Business groups continue to oppose cannabis in Tumon

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Baldyga Group CEO and Chairman Mark Baldyga told PNC News that the push to appeal to cannabis travelers comes from a misunderstanding of the markets that support Guam.

Major players in Guam’s business community continue to forcefully oppose the idea of a cannabis industry based in Tumon.

Although a recent economic impact study projected more than $64 million of revenue in the first year of cannabis legalization, many in the island’s business community have voiced opposition to the industry.

For the most part, they opposed starting cannabis businesses in Tumon.

Several organizations such as GVB, the Guam Chamber of Commerce, and the Guam Contractors Association submitted testimony to that effect.

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The Baldyga Group — parent company of the Sandcastle, TaoTao Tasi, and other local attractions — also submitted testimony.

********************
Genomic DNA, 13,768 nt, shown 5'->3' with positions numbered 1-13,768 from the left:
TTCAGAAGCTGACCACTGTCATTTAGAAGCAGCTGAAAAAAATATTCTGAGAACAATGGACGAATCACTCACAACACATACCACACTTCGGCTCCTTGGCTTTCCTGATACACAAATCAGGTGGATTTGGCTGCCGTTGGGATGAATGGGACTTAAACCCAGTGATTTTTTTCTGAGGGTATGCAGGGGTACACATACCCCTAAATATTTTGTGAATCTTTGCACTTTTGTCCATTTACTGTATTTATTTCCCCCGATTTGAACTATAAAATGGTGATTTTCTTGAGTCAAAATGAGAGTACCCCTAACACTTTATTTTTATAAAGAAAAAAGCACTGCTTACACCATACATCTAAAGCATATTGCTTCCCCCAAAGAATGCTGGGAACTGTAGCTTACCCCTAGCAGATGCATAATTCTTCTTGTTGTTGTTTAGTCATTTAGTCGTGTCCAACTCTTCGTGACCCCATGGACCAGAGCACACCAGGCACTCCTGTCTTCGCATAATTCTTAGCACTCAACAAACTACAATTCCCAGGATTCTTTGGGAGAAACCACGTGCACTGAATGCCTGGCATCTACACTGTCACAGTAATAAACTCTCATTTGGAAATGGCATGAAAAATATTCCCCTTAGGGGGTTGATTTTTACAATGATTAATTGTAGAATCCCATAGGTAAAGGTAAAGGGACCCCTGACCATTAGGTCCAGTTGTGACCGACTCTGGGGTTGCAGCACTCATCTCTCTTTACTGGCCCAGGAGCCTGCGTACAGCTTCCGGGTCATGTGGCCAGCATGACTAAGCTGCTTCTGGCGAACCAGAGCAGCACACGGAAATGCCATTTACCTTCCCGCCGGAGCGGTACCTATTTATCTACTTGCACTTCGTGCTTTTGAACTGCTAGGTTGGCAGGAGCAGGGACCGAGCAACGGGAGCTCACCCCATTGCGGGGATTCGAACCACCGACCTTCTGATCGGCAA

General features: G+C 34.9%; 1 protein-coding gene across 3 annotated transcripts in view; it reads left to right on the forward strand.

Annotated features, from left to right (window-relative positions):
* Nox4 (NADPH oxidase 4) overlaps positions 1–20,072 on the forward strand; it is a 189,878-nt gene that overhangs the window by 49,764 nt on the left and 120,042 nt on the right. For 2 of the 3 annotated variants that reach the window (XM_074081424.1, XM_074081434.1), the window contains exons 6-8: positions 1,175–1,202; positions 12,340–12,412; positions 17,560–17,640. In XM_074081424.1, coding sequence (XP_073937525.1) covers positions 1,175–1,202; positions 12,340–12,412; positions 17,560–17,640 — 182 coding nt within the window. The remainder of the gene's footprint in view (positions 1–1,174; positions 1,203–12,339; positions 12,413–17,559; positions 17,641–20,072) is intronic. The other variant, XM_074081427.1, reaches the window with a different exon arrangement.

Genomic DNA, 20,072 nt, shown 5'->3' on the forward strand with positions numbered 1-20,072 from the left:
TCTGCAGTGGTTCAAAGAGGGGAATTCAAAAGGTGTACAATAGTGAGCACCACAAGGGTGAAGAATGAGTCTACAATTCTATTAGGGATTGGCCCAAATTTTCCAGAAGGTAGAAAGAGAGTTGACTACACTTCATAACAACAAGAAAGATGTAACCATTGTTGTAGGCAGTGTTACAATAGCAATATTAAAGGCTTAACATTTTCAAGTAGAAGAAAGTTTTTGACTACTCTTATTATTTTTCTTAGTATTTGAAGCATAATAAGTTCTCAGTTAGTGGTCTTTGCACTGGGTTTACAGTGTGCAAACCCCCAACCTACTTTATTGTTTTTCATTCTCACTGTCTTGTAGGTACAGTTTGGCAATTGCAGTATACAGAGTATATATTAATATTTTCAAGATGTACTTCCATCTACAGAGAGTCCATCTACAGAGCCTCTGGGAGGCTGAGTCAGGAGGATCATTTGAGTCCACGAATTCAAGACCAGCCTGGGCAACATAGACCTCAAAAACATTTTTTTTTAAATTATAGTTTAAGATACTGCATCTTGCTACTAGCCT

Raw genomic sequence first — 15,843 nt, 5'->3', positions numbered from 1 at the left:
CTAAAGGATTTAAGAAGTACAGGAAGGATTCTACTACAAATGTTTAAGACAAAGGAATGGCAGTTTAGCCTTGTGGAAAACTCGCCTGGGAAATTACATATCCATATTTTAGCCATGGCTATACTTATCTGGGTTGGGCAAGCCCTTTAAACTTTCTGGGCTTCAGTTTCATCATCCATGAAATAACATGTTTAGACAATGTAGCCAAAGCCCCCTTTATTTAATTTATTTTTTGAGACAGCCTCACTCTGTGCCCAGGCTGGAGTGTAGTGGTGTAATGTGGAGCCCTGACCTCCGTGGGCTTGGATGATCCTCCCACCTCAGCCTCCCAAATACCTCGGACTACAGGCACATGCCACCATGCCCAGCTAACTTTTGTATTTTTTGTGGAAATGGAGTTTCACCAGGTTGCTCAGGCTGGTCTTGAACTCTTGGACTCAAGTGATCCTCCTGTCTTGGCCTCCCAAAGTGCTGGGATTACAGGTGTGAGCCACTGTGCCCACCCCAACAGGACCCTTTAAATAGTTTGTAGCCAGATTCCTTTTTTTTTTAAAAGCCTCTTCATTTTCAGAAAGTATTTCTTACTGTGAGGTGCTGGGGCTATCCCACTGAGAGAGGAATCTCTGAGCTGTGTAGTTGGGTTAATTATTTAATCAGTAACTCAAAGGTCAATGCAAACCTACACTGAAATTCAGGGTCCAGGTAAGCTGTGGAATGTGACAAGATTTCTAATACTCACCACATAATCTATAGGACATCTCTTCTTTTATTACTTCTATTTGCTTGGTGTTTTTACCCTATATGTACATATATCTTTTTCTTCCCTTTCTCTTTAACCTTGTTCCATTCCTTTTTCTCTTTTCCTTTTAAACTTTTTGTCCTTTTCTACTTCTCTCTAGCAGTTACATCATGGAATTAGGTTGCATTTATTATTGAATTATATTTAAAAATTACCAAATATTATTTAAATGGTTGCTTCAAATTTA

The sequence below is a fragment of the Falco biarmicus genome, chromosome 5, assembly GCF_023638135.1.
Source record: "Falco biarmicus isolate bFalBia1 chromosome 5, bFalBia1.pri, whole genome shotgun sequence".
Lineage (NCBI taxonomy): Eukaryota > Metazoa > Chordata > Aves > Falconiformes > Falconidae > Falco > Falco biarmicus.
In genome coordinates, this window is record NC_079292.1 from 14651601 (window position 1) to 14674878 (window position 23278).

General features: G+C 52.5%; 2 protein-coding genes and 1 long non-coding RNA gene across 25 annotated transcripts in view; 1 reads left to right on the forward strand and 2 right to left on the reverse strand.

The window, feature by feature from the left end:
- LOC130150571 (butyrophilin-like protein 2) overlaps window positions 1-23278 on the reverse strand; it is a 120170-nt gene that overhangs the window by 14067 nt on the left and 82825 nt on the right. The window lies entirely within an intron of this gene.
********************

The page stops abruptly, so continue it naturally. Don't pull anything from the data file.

Baldyga Group CEO and Chairman Mark Baldyga told PNC News that the push to appeal to cannabis travelers comes from a misunderstanding of the markets that support Guam.

“There are really big cultural differences and sensitivities between Japanese and Koreans and Westerners. So comparing us to Amsterdam, we don’t have that tourism base. Our tourists are Japanese and Korean. In Japan, smoking cannabis..you know in America, 40 percent of Americans have tried cannabis. In Japan, only 1.2 percent. It’s just a different culture. In Korea, if you smoke pot overseas and you come home or use cannabis and come home, you’re arrested on return. Their laws say we don’t want Korean citizens using drugs anywhere,” Baldyga said.

Baldyga — as well as many other organizations — say they don’t oppose cannabis outright. But they think it’s a bad mix with Guam’s established tourism markets.

“I think we have to be very careful about what we do. I don’t know that it’s necessarily bad, it just can’t be pushed in the face of our family tourists who already exist. I’m just strongly opposed to open smoking on public beaches and sidewalks and so forth. I don’t mind and in fact support … I think it’s a good idea..to potentially create a district or a zone and actually move strip clubs and massage parlors and other things out of Tumon as well. That would really open things up so we could really go after two different markets,” Baldyga said.

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